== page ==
hence he is an uncommon phenomenon not only with
us but in the history of the universal spirit. He pos-
sesses such qualities and gifts as God seldom grants
even to poets. From the times of antiquity he took
what Plato had. From the law of Moses and the
Jewish history he took the harp of David. From the
new law he took the apocalyptic visions of the future.
With such strange elements, living in the midst of
Europe, amidst our people, and in the middle of the
nineteenth century, he transformed all these into orig-
inal poetic creations. Krasinski was second after
Mickiewicz who restored the high poetic type of the
poetic priesthood in literature where frequently are
found thoughtless leaders, carrying with them the
doubting and feverish community into the regions of
chimera, bad examples and deceitful prophecies. It
was he who took those who leaned toward egotism,
258 POETS AND POETRY OF POLAND.
plunging about in the evanescent pleasures of reality,
and carried them into the beautiful worlcl of love and
self-sacrifice. "The Un divine Comedy" is, as it were,
a thunderbolt sent to crush the doctrine of egotism
and human pride, which renounces allegiance and obe-
dience to God. The time, place and persons of the
comedy are all created by the buoyant imagination of
the poet. This fantastic comedy occasionally breaks
off and snatches at moments which are expected but
have- not yet arrived. Krasinski was the first who
ventured to compose a prophetic drama to represent
persons and incidents that were to come to pass at
some future time. The scenes, however, are enacted
in Poland, and the time is not very far distant from us,
because persons there introduced speak as we do, have
our prejudices and our customs; we can recognize
them as belonging to our generation and to the Polish
people, although the author does not stamp them with
any nationality, neither does he introduce anything
indicating locality. Krasinski comprehended and
grappled the current of stormy conceptions which, in
but a few years later, ran through the whole of Eu-
rope, and in which were found phases and figures
drawn by the hand of the immortal poet. This re-
markable production, planned on the broad back-
ground of modern social times, takes the point of argu-
ment that the causes of evil arise from social perverse-
ness which permeates the different grades of society,
and from which humanity is yet to suffer for a long
time; and that the possible union of so many contra-
dictory elements can only be effected by the influences
The soaring imagination of Krasinski had at its call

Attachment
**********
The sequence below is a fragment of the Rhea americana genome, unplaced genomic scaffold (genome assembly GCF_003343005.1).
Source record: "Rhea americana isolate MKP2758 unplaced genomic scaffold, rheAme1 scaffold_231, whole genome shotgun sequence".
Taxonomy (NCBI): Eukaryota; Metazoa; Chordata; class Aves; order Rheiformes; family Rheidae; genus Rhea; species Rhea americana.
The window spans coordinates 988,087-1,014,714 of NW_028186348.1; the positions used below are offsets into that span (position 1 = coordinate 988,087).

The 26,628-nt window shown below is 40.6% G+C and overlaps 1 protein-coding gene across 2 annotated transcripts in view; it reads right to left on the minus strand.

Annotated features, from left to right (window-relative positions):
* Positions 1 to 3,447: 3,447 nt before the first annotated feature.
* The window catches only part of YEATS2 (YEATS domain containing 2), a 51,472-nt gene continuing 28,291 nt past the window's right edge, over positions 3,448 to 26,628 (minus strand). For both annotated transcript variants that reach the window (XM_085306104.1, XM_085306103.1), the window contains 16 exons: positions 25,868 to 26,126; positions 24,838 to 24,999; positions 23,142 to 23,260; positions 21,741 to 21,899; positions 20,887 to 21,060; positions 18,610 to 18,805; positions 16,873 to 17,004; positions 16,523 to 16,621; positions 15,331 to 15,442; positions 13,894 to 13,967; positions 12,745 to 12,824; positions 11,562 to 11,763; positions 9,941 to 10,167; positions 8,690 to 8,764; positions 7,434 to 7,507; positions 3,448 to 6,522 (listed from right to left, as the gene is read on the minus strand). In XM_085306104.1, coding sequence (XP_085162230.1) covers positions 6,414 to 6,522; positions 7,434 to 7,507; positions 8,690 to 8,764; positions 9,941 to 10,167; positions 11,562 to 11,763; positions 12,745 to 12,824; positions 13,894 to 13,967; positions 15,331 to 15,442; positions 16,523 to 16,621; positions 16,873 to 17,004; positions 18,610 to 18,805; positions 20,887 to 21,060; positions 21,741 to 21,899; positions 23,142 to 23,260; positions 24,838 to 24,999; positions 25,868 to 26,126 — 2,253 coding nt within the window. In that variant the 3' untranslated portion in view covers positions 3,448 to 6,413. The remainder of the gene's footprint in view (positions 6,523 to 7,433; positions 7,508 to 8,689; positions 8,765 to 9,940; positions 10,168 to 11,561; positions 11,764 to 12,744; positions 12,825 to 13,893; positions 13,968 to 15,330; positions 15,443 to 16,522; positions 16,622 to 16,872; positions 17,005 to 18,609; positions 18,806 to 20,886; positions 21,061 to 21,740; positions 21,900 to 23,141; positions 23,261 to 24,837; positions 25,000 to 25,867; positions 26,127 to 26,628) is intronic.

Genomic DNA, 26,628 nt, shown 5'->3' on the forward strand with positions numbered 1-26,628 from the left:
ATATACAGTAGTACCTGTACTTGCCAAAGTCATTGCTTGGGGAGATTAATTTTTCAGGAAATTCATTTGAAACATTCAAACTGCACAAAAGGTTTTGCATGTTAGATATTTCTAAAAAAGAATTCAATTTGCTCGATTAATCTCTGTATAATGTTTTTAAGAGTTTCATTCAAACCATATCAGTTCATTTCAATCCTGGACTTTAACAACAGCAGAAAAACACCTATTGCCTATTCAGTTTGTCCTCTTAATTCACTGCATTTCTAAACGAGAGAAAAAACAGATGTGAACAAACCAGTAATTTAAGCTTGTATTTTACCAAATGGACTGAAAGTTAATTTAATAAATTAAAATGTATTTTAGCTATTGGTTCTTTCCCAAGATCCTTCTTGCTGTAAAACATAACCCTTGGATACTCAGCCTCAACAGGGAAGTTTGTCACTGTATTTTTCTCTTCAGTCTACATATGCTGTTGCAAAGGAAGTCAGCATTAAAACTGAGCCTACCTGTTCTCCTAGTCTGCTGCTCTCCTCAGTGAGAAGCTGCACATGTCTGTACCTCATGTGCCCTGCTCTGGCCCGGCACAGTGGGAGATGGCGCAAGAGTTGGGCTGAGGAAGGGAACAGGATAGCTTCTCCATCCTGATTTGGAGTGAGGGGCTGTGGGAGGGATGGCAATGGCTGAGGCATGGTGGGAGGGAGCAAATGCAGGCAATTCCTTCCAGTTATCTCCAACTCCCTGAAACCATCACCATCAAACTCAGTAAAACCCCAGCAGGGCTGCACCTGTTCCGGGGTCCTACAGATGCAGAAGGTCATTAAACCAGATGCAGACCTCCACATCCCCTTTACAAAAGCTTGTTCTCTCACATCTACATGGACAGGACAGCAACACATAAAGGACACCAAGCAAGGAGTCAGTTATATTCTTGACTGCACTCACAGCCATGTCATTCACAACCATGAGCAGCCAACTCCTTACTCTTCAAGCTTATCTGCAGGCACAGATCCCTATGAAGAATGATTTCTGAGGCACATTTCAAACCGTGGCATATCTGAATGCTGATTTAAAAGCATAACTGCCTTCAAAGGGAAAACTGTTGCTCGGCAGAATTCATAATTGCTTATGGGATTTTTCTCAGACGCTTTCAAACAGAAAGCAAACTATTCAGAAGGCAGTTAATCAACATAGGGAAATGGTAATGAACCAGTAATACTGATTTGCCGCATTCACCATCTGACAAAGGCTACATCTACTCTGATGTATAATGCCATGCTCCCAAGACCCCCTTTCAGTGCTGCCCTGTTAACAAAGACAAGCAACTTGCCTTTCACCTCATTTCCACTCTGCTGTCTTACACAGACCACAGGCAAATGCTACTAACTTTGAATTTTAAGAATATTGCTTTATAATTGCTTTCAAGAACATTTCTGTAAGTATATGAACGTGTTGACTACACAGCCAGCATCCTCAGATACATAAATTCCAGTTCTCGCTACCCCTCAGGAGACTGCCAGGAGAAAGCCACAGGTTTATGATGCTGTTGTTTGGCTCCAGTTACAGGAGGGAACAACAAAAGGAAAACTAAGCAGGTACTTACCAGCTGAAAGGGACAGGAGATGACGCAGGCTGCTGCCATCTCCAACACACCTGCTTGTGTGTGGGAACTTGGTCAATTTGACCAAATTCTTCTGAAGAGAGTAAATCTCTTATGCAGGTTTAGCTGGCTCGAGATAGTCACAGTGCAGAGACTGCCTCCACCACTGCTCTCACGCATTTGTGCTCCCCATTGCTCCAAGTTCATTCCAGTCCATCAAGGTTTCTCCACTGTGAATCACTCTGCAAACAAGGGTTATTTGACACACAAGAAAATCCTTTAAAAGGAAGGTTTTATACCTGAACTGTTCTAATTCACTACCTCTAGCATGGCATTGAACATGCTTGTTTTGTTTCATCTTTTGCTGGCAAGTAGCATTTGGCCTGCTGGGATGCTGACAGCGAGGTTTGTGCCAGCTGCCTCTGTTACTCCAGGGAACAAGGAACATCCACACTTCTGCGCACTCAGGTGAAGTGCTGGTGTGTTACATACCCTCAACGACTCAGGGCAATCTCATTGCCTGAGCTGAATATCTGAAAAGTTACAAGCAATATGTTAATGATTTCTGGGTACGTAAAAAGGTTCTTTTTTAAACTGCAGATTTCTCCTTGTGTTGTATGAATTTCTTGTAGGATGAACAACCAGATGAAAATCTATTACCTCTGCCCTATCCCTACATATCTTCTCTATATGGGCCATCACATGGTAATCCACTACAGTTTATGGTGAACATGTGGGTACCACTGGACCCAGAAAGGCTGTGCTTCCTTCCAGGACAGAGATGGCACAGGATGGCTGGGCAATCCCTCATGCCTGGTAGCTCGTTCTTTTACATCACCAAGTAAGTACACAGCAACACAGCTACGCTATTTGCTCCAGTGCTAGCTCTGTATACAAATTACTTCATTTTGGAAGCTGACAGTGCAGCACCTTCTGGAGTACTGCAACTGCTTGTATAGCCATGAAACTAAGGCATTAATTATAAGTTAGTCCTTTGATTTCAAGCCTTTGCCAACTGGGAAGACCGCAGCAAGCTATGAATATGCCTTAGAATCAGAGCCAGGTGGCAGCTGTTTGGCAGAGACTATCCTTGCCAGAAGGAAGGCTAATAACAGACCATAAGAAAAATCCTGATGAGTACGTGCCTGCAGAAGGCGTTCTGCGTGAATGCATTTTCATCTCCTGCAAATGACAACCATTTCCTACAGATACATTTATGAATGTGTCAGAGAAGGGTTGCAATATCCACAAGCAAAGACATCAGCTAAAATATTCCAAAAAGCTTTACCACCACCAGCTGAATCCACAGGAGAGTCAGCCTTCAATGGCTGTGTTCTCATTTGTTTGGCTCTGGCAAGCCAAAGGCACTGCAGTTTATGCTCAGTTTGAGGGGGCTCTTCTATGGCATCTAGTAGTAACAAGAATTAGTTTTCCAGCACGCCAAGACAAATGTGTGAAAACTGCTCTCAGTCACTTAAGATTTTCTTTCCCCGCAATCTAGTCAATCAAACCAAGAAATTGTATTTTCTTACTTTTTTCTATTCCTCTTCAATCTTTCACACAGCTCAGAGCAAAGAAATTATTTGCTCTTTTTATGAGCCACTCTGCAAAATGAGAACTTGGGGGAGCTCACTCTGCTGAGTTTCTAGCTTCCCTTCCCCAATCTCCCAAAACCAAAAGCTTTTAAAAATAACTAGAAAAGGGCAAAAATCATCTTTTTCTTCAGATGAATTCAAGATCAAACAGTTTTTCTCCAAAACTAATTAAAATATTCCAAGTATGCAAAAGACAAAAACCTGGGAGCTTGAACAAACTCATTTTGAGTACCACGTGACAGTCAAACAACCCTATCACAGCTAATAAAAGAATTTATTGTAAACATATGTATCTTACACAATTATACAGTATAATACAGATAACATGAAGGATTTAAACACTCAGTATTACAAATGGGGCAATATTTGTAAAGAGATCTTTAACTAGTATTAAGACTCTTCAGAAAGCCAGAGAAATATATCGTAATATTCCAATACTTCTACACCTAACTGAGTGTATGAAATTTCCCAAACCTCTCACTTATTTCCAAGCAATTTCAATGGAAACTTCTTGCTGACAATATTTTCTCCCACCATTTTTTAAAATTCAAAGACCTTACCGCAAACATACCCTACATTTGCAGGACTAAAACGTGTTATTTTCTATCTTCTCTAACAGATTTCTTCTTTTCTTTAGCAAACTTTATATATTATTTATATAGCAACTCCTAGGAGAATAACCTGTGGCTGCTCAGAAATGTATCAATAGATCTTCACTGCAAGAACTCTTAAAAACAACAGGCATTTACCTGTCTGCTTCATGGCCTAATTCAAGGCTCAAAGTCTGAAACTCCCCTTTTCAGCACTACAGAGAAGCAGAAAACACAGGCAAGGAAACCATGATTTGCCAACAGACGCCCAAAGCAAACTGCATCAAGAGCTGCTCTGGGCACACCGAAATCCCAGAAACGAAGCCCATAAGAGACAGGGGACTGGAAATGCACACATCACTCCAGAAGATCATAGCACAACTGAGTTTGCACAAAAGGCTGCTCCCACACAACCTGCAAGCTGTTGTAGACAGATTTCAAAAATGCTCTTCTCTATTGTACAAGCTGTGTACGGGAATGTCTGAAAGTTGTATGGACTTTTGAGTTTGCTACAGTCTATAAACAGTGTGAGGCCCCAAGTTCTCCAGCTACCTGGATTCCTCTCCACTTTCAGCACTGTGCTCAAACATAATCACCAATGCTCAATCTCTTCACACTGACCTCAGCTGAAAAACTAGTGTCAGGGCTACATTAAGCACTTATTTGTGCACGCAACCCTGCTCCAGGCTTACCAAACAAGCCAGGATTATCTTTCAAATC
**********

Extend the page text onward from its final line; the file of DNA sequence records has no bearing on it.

beautiful and brilliant language, breaking out in new
turns and harmonious words. His Christian feeling
was very pure and deep. The poet loves the whole of
humanity, and he reminds them of the holy truths of
faith, and that the world can only be regenerated by
The "Day -Break" is an ethereal lyric composition
replete with transcendent beauties. A woman (Beat-
rice) is introduced in the poem to quicken into life the
whole creation of exalted order, and above all the in-
dividuality of the poet. There beams the pure and
powerful inspiration of truth, which spreads its thou-
sand poetic colors as the morning star of the day which
the poet represents to his people. "The Dream of
Cesara " is classed with prophetic writings, and is not
indispensably a poetic creation, but rather a descrip-
tion of the poet's vision, yet it is plainly seen that it
bears the stamp of truthfulness and can claim preemi-
nence over all writings of that class.
"Irydion" is a magnificent poem representing
olden times, when Rome was in its decline its great
power being undermined by the light of Christianity.
The incidents are drawn from the epoch of Helio-
gabalus, and the persecutions of the first Christians.
The author tries to work out the idea that Christianity
neither accepts nor condemns feelings of national re-
venge for intentionally inflicted wrongs. In his
"Psalms" the author explains to the world the mys-
teries of resurrection. He reveals his beautiful,
though perhaps illusive, dreams of the destiny of his
suffering Fatherland; he praises heroism and volun-
tary devotedness and self-sacrifice. Here we can im-
agine that he anticipated the sad events which took
place in Galicia in 1846 (see Ujejski's biography).
"The Unfinished Poem" is connected with "Undi'
260 POETS AND POETRY OF POLAND.
vine Comedy," and, according to the plan of the au-
thor, was to constitute the first part of the trilogy, of
which only the second part was elaborated. This
poem consists of five grand episodes, which are not
connected with one another very closely, but yet are
put together so as to form a sufficiently prominent
whole, and, although unfinished, it is nevertheless
replete with resplendent imagery and sublime thoughts,
shining forth with unequaled hue of style. The princi-
pal purpose of the poem is to show the tendency of
humanity toward truth and perfection, and the unceas-
ing attempts and conspiracies against the power of
truth and the spirit of God in this world.
" The Present Day " is a fantastic expose of society
going astray from the true path, but warned and en-
lightened by the words of the angel from Heaven.
The poem, being a creation of youthful imagination, is
an historical romance, yet having the color of the sub-
' ' Agaj Han " is taken from the history of Marina
Mnich, and Demitry the pretender. Although there
is much poetic fire in the poem, yet it is pronounced
by the critics as occasionally offending with exaggera-
Krasifiski was one of the greatest moral philoso-
phers of the nineteenth century, as well as the most
inspired poet, whose prophetic vision comprehends not
only the past and future ages, but also the present
century. He is clearly a poet of humanity, who wholly
understood all the relations of society; he was more
than others; it is perhaps for that reason that he has
invented a language of his own to express pain and
inspiration which he saw in the sufferings of humanity.